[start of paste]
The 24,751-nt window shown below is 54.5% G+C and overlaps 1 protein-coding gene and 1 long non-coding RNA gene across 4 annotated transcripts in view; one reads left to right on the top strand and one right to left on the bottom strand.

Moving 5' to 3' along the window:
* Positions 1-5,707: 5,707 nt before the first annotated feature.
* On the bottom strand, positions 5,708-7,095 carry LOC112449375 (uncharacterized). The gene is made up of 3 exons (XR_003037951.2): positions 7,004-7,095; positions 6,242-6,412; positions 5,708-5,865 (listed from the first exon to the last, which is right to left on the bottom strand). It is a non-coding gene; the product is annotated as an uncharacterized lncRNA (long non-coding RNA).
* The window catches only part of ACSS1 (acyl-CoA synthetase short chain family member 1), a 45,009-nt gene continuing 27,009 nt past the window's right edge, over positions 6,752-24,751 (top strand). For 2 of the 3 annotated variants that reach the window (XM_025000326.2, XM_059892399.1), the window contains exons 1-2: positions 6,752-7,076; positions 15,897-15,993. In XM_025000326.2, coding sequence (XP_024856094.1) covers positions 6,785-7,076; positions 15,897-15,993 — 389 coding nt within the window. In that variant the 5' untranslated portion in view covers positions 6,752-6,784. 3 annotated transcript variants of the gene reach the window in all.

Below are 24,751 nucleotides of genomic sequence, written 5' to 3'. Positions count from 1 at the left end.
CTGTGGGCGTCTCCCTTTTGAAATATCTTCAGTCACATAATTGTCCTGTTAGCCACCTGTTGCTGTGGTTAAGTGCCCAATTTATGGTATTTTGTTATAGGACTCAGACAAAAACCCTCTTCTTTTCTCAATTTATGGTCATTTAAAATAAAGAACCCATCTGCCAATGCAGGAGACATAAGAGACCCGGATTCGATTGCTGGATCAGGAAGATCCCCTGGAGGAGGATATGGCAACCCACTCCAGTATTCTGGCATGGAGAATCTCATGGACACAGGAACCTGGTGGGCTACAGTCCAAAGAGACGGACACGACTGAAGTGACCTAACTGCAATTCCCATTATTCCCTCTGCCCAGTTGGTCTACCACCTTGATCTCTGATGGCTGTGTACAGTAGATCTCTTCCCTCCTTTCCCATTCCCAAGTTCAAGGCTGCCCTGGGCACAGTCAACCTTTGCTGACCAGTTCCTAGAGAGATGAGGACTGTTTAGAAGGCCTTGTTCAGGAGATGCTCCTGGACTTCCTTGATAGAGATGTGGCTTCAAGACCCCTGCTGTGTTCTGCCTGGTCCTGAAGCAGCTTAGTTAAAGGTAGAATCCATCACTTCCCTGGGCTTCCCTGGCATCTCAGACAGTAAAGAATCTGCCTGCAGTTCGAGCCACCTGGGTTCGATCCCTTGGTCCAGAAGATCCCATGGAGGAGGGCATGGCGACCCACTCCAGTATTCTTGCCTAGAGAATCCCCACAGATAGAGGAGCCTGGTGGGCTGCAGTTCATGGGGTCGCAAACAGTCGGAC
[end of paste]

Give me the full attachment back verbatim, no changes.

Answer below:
The 24,751-nt window shown below is 54.5% G+C and overlaps 1 protein-coding gene and 1 long non-coding RNA gene across 4 annotated transcripts in view; one reads left to right on the top strand and one right to left on the bottom strand.

Moving 5' to 3' along the window:
* Positions 1-5,707: 5,707 nt before the first annotated feature.
* On the bottom strand, positions 5,708-7,095 carry LOC112449375 (uncharacterized). The gene is made up of 3 exons (XR_003037951.2): positions 7,004-7,095; positions 6,242-6,412; positions 5,708-5,865 (listed from the first exon to the last, which is right to left on the bottom strand). It is a non-coding gene; the product is annotated as an uncharacterized lncRNA (long non-coding RNA).
* The window catches only part of ACSS1 (acyl-CoA synthetase short chain family member 1), a 45,009-nt gene continuing 27,009 nt past the window's right edge, over positions 6,752-24,751 (top strand). For 2 of the 3 annotated variants that reach the window (XM_025000326.2, XM_059892399.1), the window contains exons 1-2: positions 6,752-7,076; positions 15,897-15,993. In XM_025000326.2, coding sequence (XP_024856094.1) covers positions 6,785-7,076; positions 15,897-15,993 — 389 coding nt within the window. In that variant the 5' untranslated portion in view covers positions 6,752-6,784. 3 annotated transcript variants of the gene reach the window in all.

Below are 24,751 nucleotides of genomic sequence, written 5' to 3'. Positions count from 1 at the left end.
CTGTGGGCGTCTCCCTTTTGAAATATCTTCAGTCACATAATTGTCCTGTTAGCCACCTGTTGCTGTGGTTAAGTGCCCAATTTATGGTATTTTGTTATAGGACTCAGACAAAAACCCTCTTCTTTTCTCAATTTATGGTCATTTAAAATAAAGAACCCATCTGCCAATGCAGGAGACATAAGAGACCCGGATTCGATTGCTGGATCAGGAAGATCCCCTGGAGGAGGATATGGCAACCCACTCCAGTATTCTGGCATGGAGAATCTCATGGACACAGGAACCTGGTGGGCTACAGTCCAAAGAGACGGACACGACTGAAGTGACCTAACTGCAATTCCCATTATTCCCTCTGCCCAGTTGGTCTACCACCTTGATCTCTGATGGCTGTGTACAGTAGATCTCTTCCCTCCTTTCCCATTCCCAAGTTCAAGGCTGCCCTGGGCACAGTCAACCTTTGCTGACCAGTTCCTAGAGAGATGAGGACTGTTTAGAAGGCCTTGTTCAGGAGATGCTCCTGGACTTCCTTGATAGAGATGTGGCTTCAAGACCCCTGCTGTGTTCTGCCTGGTCCTGAAGCAGCTTAGTTAAAGGTAGAATCCATCACTTCCCTGGGCTTCCCTGGCATCTCAGACAGTAAAGAATCTGCCTGCAGTTCGAGCCACCTGGGTTCGATCCCTTGGTCCAGAAGATCCCATGGAGGAGGGCATGGCGACCCACTCCAGTATTCTTGCCTAGAGAATCCCCACAGATAGAGGAGCCTGGTGGGCTGCAGTTCATGGGGTCGCAAACAGTCGGAC